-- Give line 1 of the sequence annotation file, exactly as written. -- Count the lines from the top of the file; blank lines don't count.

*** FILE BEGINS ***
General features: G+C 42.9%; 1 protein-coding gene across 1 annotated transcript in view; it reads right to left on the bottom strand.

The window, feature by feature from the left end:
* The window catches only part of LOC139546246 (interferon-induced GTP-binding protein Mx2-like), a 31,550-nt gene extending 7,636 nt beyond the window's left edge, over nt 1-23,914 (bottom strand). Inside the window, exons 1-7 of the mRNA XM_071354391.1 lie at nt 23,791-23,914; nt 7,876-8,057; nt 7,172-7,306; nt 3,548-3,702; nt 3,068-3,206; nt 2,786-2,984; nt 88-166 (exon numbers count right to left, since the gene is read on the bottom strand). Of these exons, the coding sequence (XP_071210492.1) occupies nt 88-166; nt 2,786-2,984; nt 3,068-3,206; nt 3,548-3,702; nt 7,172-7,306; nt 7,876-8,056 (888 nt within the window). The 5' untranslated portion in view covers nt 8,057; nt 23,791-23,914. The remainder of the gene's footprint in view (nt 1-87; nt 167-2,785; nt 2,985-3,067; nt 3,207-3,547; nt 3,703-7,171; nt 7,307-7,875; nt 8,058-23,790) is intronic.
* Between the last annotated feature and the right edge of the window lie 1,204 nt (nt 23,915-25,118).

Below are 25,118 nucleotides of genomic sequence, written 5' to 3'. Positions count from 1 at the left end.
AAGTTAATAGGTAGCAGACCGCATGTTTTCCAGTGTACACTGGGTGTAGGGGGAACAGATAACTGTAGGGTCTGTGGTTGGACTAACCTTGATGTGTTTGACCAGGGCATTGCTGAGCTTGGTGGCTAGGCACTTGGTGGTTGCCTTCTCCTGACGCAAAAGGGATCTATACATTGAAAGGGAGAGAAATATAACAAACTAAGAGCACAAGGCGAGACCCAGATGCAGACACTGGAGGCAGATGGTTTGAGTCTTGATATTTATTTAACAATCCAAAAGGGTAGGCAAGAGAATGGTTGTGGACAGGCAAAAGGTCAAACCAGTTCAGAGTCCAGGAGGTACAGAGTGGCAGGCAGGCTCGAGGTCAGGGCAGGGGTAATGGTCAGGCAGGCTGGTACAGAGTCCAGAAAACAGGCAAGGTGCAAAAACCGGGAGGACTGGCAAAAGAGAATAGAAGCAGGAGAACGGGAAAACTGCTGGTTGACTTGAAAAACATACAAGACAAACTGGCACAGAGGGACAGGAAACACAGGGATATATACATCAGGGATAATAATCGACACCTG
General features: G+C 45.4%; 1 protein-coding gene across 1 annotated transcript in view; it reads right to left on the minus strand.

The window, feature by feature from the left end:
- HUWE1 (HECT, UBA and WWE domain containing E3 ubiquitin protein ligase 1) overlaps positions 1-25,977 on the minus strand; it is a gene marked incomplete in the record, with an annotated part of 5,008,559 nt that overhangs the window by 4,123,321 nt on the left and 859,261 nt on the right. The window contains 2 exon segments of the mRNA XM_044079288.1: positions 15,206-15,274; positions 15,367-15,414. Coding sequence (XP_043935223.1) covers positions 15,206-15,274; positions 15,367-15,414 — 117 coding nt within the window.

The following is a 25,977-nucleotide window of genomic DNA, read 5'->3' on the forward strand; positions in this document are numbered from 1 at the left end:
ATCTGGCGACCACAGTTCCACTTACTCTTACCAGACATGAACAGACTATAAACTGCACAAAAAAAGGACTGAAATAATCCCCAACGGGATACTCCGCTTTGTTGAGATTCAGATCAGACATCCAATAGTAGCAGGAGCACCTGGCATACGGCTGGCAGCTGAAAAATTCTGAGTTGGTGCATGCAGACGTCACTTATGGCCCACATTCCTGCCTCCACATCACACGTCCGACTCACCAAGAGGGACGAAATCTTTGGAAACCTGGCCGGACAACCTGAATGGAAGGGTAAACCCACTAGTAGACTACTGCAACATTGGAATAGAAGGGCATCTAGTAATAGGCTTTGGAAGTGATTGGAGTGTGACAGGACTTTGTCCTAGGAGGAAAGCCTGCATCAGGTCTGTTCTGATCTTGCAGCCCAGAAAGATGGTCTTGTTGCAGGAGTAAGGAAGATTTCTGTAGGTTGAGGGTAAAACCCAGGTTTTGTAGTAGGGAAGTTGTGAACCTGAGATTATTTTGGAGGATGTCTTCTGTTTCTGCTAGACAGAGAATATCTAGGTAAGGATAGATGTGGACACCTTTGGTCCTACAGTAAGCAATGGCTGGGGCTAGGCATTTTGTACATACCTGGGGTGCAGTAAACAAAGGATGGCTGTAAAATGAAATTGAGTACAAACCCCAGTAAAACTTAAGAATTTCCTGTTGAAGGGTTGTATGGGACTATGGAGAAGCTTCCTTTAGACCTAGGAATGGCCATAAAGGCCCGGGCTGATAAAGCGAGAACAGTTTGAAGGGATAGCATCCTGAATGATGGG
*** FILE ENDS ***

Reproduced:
General features: G+C 42.9%; 1 protein-coding gene across 1 annotated transcript in view; it reads right to left on the bottom strand.